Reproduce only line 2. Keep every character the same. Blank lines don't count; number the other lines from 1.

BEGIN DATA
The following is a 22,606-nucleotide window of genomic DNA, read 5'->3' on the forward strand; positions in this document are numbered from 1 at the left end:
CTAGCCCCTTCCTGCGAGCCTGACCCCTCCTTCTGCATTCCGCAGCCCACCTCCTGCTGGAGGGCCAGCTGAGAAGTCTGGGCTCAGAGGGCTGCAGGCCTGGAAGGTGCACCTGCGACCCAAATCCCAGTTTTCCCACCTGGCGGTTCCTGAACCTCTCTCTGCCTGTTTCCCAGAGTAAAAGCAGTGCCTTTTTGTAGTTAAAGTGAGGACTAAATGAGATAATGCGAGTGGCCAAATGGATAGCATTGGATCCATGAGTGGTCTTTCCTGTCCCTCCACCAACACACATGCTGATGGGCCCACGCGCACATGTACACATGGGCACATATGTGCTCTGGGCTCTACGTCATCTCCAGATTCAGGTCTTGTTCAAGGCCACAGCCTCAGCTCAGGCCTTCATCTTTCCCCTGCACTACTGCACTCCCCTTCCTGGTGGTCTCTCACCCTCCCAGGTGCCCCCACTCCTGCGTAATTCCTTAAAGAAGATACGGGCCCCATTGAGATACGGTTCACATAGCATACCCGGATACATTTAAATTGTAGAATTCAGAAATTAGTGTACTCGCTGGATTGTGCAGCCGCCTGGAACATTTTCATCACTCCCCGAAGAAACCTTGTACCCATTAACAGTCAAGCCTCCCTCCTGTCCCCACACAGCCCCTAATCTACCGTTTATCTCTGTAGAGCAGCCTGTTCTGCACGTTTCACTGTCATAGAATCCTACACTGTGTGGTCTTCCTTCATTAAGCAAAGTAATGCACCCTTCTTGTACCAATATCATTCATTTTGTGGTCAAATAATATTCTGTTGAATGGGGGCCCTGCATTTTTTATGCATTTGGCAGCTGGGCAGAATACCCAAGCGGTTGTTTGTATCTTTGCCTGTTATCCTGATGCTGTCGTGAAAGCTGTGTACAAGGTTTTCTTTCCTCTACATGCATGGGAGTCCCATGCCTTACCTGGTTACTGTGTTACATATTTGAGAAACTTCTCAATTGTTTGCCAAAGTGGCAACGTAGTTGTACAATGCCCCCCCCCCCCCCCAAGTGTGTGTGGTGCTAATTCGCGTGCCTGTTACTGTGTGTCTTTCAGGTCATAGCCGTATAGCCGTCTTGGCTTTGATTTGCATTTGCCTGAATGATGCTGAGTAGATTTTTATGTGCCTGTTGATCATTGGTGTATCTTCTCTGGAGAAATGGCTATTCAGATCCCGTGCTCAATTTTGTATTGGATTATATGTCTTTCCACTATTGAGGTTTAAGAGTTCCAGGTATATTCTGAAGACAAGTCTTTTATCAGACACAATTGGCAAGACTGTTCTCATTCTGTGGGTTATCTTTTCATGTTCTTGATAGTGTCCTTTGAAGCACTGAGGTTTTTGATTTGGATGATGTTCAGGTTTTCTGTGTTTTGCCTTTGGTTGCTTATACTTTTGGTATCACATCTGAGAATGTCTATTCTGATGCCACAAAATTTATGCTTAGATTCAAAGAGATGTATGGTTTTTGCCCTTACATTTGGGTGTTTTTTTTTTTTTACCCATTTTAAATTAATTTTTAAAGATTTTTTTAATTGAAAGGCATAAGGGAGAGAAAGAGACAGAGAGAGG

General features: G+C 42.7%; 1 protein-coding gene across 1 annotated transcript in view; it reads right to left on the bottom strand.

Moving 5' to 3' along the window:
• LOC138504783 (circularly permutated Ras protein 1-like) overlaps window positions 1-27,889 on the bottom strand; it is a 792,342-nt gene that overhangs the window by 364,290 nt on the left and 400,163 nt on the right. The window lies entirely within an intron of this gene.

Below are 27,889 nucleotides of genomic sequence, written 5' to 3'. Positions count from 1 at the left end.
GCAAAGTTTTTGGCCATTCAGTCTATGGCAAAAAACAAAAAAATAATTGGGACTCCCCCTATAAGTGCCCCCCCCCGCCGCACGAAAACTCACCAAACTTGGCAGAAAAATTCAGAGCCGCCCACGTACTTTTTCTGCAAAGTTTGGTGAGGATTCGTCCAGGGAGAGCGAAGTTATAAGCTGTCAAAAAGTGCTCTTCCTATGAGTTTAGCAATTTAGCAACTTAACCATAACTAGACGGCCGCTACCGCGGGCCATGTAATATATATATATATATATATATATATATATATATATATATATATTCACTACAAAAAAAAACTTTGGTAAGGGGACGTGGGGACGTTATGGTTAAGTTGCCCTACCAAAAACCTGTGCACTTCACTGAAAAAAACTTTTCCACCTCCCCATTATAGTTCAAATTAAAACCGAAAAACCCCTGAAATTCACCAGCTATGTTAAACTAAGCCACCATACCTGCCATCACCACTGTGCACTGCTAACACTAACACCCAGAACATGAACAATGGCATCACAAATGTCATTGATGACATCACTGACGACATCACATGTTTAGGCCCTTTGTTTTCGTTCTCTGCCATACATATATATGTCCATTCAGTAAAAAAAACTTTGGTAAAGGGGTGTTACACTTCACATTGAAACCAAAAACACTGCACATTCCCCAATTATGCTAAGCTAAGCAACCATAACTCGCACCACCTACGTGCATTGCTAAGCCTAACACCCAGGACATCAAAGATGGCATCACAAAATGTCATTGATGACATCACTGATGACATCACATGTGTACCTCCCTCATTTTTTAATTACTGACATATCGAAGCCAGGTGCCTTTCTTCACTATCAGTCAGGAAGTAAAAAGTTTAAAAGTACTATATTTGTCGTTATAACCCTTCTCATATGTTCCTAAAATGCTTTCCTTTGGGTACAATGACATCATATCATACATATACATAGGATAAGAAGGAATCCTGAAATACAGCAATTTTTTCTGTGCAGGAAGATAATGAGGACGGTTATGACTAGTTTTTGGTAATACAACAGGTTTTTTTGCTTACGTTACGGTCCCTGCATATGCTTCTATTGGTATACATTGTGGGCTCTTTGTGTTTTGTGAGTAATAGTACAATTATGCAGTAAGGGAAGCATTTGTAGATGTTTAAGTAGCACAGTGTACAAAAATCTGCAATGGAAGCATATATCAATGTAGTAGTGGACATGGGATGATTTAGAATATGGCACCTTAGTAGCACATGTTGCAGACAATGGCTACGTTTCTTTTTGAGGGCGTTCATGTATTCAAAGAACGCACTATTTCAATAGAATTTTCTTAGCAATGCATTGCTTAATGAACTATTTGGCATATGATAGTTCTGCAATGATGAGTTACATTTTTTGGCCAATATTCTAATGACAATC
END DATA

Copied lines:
CTAGCCCCTTCCTGCGAGCCTGACCCCTCCTTCTGCATTCCGCAGCCCACCTCCTGCTGGAGGGCCAGCTGAGAAGTCTGGGCTCAGAGGGCTGCAGGCCTGGAAGGTGCACCTGCGACCCAAATCCCAGTTTTCCCACCTGGCGGTTCCTGAACCTCTCTCTGCCTGTTTCCCAGAGTAAAAGCAGTGCCTTTTTGTAGTTAAAGTGAGGACTAAATGAGATAATGCGAGTGGCCAAATGGATAGCATTGGATCCATGAGTGGTCTTTCCTGTCCCTCCACCAACACACATGCTGATGGGCCCACGCGCACATGTACACATGGGCACATATGTGCTCTGGGCTCTACGTCATCTCCAGATTCAGGTCTTGTTCAAGGCCACAGCCTCAGCTCAGGCCTTCATCTTTCCCCTGCACTACTGCACTCCCCTTCCTGGTGGTCTCTCACCCTCCCAGGTGCCCCCACTCCTGCGTAATTCCTTAAAGAAGATACGGGCCCCATTGAGATACGGTTCACATAGCATACCCGGATACATTTAAATTGTAGAATTCAGAAATTAGTGTACTCGCTGGATTGTGCAGCCGCCTGGAACATTTTCATCACTCCCCGAAGAAACCTTGTACCCATTAACAGTCAAGCCTCCCTCCTGTCCCCACACAGCCCCTAATCTACCGTTTATCTCTGTAGAGCAGCCTGTTCTGCACGTTTCACTGTCATAGAATCCTACACTGTGTGGTCTTCCTTCATTAAGCAAAGTAATGCACCCTTCTTGTACCAATATCATTCATTTTGTGGTCAAATAATATTCTGTTGAATGGGGGCCCTGCATTTTTTATGCATTTGGCAGCTGGGCAGAATACCCAAGCGGTTGTTTGTATCTTTGCCTGTTATCCTGATGCTGTCGTGAAAGCTGTGTACAAGGTTTTCTTTCCTCTACATGCATGGGAGTCCCATGCCTTACCTGGTTACTGTGTTACATATTTGAGAAACTTCTCAATTGTTTGCCAAAGTGGCAACGTAGTTGTACAATGCCCCCCCCCCCCCCCAAGTGTGTGTGGTGCTAATTCGCGTGCCTGTTACTGTGTGTCTTTCAGGTCATAGCCGTATAGCCGTCTTGGCTTTGATTTGCATTTGCCTGAATGATGCTGAGTAGATTTTTATGTGCCTGTTGATCATTGGTGTATCTTCTCTGGAGAAATGGCTATTCAGATCCCGTGCTCAATTTTGTATTGGATTATATGTCTTTCCACTATTGAGGTTTAAGAGTTCCAGGTATATTCTGAAGACAAGTCTTTTATCAGACACAATTGGCAAGACTGTTCTCATTCTGTGGGTTATCTTTTCATGTTCTTGATAGTGTCCTTTGAAGCACTGAGGTTTTTGATTTGGATGATGTTCAGGTTTTCTGTGTTTTGCCTTTGGTTGCTTATACTTTTGGTATCACATCTGAGAATGTCTATTCTGATGCCACAAAATTTATGCTTAGATTCAAAGAGATGTATGGTTTTTGCCCTTACATTTGGGTGTTTTTTTTTTTTTACCCATTTTAAATTAATTTTTAAAGATTTTTTTAATTGAAAGGCATAAGGGAGAGAAAGAGACAGAGAGAGG